Ad Te Levávi Ánimam Meam

To Thee have I lifted up my soul (Introit – 1st Sunday of Advent)

Posts Tagged ‘entrance antiphon’

The Use of Scripture in the Mass

Posted by james0235 on August 7, 2008

Have you ever wondered when a particular passage of the Bible is read at Mass?

Well, wonder no longer. I have compiled all of the Scripture verses used in the Propers of the Mass – the Entrance Antiphon, 1st Reading, Responsorial Psalm, 2nd Reading (if any), Alleluia Verse (called the Verse before the Gospel during Lent), the Gospel, and the the Communion Antiphon – for the Ordinary Form of the Roman Rite.

The Use of Scripture in the Ordinary Form of the Roman Rite

Scripture used in the Ordinary (unchanging parts) of the Mass is already available on a number of sites including this one. I will most likely add something similar eventually.

It is still not quite complete (I still have to add the Votive Masses) but it is almost done.

Coming Soon: The Use of Scripture in the Extraordinary Form of the Roman Rite.

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The Use of Scripture in the Roman Rite of the Mass

Posted by james0235 on May 13, 2008

(UPDATED)

I have been working on a project lately that may be of some use to others. I am compiling all of the various Scripture verses used in the Mass. You can look up a particular verse and determine when and where it is used at Mass.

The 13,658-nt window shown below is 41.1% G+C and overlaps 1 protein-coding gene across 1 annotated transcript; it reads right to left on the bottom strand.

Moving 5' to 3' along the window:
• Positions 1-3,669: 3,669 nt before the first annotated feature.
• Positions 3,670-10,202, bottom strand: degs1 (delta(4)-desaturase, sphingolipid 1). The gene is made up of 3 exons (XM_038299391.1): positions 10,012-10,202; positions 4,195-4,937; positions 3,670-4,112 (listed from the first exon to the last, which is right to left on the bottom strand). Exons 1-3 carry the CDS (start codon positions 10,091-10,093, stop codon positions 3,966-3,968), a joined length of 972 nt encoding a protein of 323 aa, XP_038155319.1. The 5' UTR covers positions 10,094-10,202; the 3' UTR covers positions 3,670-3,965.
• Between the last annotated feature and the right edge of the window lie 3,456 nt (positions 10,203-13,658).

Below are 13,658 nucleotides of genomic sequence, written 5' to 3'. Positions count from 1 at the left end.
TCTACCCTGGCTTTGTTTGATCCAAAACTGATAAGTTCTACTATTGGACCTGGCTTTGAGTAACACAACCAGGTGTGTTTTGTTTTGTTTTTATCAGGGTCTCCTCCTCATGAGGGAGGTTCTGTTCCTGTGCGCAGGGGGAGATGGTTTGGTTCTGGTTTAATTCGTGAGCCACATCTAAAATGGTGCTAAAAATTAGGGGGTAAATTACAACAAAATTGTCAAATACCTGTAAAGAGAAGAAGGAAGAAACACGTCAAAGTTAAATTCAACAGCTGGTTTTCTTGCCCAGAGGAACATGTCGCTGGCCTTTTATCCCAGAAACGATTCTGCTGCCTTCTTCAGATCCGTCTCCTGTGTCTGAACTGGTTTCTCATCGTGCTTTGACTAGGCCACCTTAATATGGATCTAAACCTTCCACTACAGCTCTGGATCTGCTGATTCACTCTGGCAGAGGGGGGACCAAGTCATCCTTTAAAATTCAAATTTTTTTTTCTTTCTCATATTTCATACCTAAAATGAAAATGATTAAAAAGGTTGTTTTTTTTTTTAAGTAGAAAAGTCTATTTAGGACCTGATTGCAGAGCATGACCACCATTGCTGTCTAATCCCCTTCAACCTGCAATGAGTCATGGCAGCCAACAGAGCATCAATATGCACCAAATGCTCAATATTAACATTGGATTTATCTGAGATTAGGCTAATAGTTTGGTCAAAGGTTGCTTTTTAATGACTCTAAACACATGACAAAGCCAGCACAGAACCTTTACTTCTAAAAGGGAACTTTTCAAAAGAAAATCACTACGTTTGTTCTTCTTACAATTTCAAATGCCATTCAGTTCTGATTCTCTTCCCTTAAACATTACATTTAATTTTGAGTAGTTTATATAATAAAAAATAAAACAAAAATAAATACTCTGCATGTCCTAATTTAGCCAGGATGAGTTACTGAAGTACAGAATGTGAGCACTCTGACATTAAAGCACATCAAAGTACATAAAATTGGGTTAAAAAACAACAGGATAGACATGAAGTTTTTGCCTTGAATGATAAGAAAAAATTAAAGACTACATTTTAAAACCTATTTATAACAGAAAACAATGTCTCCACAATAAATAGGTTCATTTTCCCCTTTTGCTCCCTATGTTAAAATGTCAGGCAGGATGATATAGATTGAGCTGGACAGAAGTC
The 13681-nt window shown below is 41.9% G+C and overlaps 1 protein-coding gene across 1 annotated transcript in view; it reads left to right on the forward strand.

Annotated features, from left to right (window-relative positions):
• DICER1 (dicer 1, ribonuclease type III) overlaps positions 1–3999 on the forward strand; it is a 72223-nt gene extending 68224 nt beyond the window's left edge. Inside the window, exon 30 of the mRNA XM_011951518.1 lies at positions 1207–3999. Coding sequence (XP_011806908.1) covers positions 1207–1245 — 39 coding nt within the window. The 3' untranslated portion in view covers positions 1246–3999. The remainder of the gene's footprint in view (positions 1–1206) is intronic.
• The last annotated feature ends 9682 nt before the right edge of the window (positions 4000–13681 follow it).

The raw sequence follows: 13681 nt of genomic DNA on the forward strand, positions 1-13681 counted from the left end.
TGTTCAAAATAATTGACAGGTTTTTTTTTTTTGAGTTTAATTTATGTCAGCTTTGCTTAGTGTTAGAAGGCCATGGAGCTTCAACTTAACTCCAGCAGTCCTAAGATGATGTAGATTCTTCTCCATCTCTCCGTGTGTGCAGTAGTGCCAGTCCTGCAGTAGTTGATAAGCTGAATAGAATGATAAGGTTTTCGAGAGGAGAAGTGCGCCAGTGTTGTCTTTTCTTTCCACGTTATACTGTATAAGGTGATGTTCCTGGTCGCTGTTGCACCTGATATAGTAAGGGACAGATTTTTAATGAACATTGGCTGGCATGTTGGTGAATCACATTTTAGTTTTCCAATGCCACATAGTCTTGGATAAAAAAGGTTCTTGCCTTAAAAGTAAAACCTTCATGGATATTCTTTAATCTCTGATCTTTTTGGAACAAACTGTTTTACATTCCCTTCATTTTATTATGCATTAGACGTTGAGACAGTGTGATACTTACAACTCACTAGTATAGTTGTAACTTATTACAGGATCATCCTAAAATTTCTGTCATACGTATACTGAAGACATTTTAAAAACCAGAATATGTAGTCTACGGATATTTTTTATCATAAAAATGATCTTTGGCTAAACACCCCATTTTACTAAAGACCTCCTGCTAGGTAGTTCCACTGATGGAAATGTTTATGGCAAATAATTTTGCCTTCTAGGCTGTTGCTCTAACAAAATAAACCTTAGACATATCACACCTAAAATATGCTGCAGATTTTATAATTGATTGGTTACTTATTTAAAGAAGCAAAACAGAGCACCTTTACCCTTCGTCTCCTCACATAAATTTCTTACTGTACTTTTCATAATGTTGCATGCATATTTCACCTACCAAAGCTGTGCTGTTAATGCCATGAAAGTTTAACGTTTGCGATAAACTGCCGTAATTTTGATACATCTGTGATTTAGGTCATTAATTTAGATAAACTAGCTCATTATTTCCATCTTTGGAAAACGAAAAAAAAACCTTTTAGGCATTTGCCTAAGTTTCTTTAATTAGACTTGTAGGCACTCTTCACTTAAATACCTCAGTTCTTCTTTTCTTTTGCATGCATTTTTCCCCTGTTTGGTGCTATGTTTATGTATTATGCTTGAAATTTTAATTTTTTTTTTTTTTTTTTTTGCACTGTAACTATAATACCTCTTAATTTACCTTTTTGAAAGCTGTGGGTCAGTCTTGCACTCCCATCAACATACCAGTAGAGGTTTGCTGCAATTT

The Use of Scripture in the Roman Rite of the Mass

The site includes the Entrance Antiphon (most priests seem to replace this with a hymn), 1st Reading, Responsorial Psalm, 2nd Reading (if any), Alleluia Verse (called the Verse before the Gospel during Lent), the Gospel, the Communion Antiphon (again, usually replaced with a hymn), and other things such as the addtional Readings of the Easter Vigil.

Right now it covers all of the Sundays and weekdays of the Liturgical Year as well as the Common Masses (Common of Martyrs, Common of Pastors, etc.). Still to be added are the Ritual Masses (Conferral of the Sacrament of Marriage, etc.), the Masses for Various Needs and Occasions, the Votive Masses, and then finally the Feast Days.

I will then go through the Psalms and verify the chapter and verse. I believe that some use the Hebrew numbering and some use the Greek. I will make sure they all use the Hebrew numbering with the Greek following in parenthesis (if different).

When all of that is completed I will begin adding a 3rd column on the right side covering the use of Scripture in the Mass of Extraordinary Form of the Roman Rite (also known as the Tridentine Mass or the Traditional Latin Mass).

There have been multiple times that I have wished for something like this. But, I have been unable to find anything complete. So, I decided to put it together myself. I would be very interested in comments, suggestions, and criticisms.

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Lætáre, Jerúsalem

Posted by james0235 on March 2, 2008

laetare.jpgToday, the 4th Sunday of Lent, is known as Lætáre Sunday. The term is taken from the Introit, or Entrance Antiphon, of the Mass:

Lætáre, Jerúsalem, et convéntum fácite, omnes qui dilígitis eam; gaudéte cum lætítia, qui in tristítia fuístis, ut exsultétis, et satiémini ab ubéribus consolatiónis vestræ.